and-Aids are nowhere in sight when human alarm goes feral. The rat-spawned Black Plague produced death by the millions over five lurid centuries and also gave early journalism a boost through Daniel Defoe’s “A Journal of the Plague Year,” a laconic novel rich in casualty figures and anecdotes about suppurating infection.
Radiation later replaced passé microbes, with heady governments cradling their newfound menace late into the night — until fission dropped its own hidden feces, contamination its dirtiest adjunct.
Human beings don’t do well with the invisible. Whether it’s sleeper cells or cancer, they bridle when blindsided. The Japan nuclear scare presents just that kind of blindsiding since the last such emergencies occurred half-a-generation ago, at Three Mile Island (1979) and in Chernobyl (1986). Both events were good for panic and pause.
Before that, radiation’s consequences were played out mostly in fiction. Monster movies dominated the bomb-crazy 1950s, with Japan rolling out celluloid mutations to reflect the country’s firsthand knowledge of A-Bomb offspring.
Though nuclear power has made considerable inroads since 1960 — supplying submarines turbines and power plants — it failed to shed its Scarlet Letter status. Post-Test Ban Treaty governments worried that nuclear weapons could fall into the “wrong” hands, and still do, while accidents helped environmentalists point out the risks of mishandled fission.
Michael Douglas kick-started his movie career with a 1979 California reactor meltdown flick called “The China Syndrome” in which nuclear plant managers are sloppy and investigative journalists worse. An earthquake starts the meltdown. The movie was an international hit.
After the 1973 oil embargo, France, a seismically tranquil state, accelerated its nuclear program, building dozens of plants that now supply three quarters of the country’s power with exports to Germany, Britain and Italy. A severe earthquake in the French Atlantic northeast or its sub-alpine southwest, where most reactors are situated, would trump the Japanese panorama a hundredfold.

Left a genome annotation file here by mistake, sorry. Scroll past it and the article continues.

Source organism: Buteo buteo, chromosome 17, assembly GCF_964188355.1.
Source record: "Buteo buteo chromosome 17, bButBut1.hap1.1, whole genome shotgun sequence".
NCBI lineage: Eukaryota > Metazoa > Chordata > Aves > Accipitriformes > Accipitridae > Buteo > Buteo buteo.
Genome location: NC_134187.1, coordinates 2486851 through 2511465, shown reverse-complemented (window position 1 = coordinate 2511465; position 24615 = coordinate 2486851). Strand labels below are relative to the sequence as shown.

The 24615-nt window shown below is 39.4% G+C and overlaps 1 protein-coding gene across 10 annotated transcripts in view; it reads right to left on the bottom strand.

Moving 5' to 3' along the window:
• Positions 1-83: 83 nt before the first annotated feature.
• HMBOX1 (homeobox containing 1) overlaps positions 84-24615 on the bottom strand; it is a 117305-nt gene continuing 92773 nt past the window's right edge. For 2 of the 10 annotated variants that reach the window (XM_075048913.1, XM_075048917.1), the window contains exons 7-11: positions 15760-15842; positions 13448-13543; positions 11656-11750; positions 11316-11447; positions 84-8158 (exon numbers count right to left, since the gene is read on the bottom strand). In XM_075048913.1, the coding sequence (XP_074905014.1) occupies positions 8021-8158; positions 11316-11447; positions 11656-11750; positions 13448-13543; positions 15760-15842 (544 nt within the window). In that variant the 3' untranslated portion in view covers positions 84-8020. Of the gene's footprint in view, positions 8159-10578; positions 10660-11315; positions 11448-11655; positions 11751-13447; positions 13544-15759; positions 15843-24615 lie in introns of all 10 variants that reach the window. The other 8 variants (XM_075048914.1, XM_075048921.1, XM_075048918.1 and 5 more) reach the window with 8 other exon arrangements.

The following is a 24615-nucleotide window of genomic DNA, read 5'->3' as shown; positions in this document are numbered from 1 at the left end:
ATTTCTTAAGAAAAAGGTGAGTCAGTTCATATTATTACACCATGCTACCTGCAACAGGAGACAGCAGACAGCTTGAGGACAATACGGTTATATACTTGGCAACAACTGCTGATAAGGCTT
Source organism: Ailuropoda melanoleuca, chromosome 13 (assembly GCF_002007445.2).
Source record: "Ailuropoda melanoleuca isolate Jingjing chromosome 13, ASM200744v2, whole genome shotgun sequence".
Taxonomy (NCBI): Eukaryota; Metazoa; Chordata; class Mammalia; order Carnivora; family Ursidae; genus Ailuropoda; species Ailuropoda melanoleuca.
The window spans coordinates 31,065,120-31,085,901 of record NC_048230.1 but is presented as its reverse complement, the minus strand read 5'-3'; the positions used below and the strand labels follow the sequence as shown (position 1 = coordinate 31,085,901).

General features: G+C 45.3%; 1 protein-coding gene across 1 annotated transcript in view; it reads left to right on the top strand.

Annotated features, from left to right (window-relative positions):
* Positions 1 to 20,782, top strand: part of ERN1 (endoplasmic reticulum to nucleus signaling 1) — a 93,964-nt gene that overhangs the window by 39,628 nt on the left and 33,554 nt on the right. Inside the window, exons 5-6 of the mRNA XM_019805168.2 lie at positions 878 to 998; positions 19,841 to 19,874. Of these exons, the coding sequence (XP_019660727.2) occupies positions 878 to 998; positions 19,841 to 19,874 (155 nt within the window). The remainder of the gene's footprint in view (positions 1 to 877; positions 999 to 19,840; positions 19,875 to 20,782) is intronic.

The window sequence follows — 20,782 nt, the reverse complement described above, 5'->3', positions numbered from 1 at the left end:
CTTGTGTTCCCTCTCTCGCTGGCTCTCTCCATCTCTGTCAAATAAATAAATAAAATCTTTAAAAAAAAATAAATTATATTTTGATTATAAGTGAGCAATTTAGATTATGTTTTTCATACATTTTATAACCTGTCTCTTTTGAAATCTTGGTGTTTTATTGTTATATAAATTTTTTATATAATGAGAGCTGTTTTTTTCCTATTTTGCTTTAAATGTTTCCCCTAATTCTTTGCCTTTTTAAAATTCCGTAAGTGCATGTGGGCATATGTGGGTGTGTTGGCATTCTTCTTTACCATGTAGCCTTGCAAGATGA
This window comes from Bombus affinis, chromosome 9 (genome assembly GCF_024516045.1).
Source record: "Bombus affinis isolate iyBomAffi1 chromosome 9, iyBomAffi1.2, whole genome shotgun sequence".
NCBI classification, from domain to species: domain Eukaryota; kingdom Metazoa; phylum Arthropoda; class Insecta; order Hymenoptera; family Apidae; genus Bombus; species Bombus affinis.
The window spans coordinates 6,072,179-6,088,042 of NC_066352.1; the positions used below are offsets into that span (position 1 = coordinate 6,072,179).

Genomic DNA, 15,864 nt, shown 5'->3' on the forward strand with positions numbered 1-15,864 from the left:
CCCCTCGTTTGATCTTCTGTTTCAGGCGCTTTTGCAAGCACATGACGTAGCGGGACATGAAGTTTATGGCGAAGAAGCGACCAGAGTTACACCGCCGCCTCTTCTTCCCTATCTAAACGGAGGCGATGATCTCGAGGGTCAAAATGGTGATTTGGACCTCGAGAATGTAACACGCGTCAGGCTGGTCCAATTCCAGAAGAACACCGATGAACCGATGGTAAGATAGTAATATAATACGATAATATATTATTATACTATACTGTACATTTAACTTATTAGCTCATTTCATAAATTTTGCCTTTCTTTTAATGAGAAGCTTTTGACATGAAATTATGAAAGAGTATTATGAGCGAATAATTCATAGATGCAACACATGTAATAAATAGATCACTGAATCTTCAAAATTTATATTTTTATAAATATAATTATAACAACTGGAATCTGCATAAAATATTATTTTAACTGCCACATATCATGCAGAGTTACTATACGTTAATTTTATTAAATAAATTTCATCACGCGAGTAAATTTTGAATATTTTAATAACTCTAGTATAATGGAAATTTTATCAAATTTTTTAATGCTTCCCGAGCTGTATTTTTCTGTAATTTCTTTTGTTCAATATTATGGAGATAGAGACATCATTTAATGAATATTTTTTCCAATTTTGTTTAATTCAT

The humbling brought on by seismic and atomic shakes is further irritated by secular society’s thorny relationship with so-called Acts of God. Since state morality and social duty is tied not only to repair and redress but also to “never again” pledges, situations in which stress can’t be quickly assuaged make for low-grade mental illness.
Security-obsessed societies are vulnerable to alarmism that once established feeds on itself, spreading stress as a sickness. Coverage of the September 11 terrorist attacks set the panic benchmark, producing a focused totality of dread never before seen in human history, its “visual aids” positioned on a lurid merry-go-round. Disaster is now impregnated with portentousness and freighted with the possibility of personal consequence — someone else’s radiation could well be your own, unless you’re careful.
Affluence has also heightened sensitivity toward biblical misfortune, since most people can’t remember ancestors whose day-to-day lives were savaged by war, disease and incidental reversals. The planet is instead billed as at constant risk, which calamity only confirms, savaged landscapes making the rounds as gorgeously autopsied proof. The word “precaution” is a bad omen while a stiff upper lip is naïve. Not a good recipe for a manned mission to Mars.
Japan’s woes have already led to nuclear energy second-guessing on a global scale. Though it’s unlikely to endure much past the worst of the scare, it does evidence the instability of the 21st-century relationship between advanced safekeeping and seismic whim, with the latter inevitably wreaking havoc on the best laid plans and leaving hand-held camera mortals to ask for whom the bell tolls.
The sighing is loud enough to wake the ghost of Charles Hatfield, a sewing machine salesman-turned-rainmaker who was ruined by his nature-fixing promises. In 1915, drought-stricken San Diego promised Hatfield $10,000 if he’d make rain enough to fill a local reservoir. He built a tower near a lake containing a “moisture acceleration apparatus,” and soon after… the rain began. Ark-like rain. So much rain that dams overflowed. One even broke, producing an inland tsunami that killed at least 50 people, most of them Japanese immigrant fishermen whose boats were smashed.
When Hatfield asked for his money (“I have fulfilled my contract…”), the city told him it faced millions in property damages from the flooding and deaths. Courts finally ruled against Hatfield and called the rains an Act of God. Intrigued by the story, an American rock band honored him with a song called “Hatfield” — “Science from the cooking pot mixing up with the air,” goes one verse. The band is aptly named: “Widespread Panic.”